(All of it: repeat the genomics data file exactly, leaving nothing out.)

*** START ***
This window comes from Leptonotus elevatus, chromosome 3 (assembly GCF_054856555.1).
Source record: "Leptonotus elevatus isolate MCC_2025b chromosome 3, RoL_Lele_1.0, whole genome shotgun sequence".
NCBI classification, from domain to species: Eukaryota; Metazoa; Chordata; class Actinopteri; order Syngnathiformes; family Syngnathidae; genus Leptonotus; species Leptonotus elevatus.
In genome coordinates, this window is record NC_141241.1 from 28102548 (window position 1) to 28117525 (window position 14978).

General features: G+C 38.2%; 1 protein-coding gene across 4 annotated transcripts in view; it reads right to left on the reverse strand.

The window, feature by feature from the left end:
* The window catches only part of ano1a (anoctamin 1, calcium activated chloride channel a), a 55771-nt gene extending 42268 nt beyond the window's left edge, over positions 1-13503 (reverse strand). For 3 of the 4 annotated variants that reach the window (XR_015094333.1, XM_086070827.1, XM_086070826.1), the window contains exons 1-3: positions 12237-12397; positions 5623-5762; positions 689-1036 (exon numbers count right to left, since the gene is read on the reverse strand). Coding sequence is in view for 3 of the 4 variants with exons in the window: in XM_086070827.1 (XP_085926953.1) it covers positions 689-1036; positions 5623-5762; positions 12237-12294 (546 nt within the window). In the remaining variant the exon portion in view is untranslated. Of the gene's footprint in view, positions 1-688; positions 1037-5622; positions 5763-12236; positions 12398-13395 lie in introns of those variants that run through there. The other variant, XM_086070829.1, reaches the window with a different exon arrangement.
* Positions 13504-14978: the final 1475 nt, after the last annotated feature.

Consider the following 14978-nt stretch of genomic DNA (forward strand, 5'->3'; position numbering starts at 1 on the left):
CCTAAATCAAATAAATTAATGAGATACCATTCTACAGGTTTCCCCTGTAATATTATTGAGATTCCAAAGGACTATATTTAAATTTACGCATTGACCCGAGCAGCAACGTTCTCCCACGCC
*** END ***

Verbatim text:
This window comes from Leptonotus elevatus, chromosome 3 (assembly GCF_054856555.1).
Source record: "Leptonotus elevatus isolate MCC_2025b chromosome 3, RoL_Lele_1.0, whole genome shotgun sequence".
NCBI classification, from domain to species: Eukaryota; Metazoa; Chordata; class Actinopteri; order Syngnathiformes; family Syngnathidae; genus Leptonotus; species Leptonotus elevatus.
In genome coordinates, this window is record NC_141241.1 from 28102548 (window position 1) to 28117525 (window position 14978).

General features: G+C 38.2%; 1 protein-coding gene across 4 annotated transcripts in view; it reads right to left on the reverse strand.

The window, feature by feature from the left end:
* The window catches only part of ano1a (anoctamin 1, calcium activated chloride channel a), a 55771-nt gene extending 42268 nt beyond the window's left edge, over positions 1-13503 (reverse strand). For 3 of the 4 annotated variants that reach the window (XR_015094333.1, XM_086070827.1, XM_086070826.1), the window contains exons 1-3: positions 12237-12397; positions 5623-5762; positions 689-1036 (exon numbers count right to left, since the gene is read on the reverse strand). Coding sequence is in view for 3 of the 4 variants with exons in the window: in XM_086070827.1 (XP_085926953.1) it covers positions 689-1036; positions 5623-5762; positions 12237-12294 (546 nt within the window). In the remaining variant the exon portion in view is untranslated. Of the gene's footprint in view, positions 1-688; positions 1037-5622; positions 5763-12236; positions 12398-13395 lie in introns of those variants that run through there. The other variant, XM_086070829.1, reaches the window with a different exon arrangement.
* Positions 13504-14978: the final 1475 nt, after the last annotated feature.

Consider the following 14978-nt stretch of genomic DNA (forward strand, 5'->3'; position numbering starts at 1 on the left):
CCTAAATCAAATAAATTAATGAGATACCATTCTACAGGTTTCCCCTGTAATATTATTGAGATTCCAAAGGACTATATTTAAATTTACGCATTGACCCGAGCAGCAACGTTCTCCCACGCC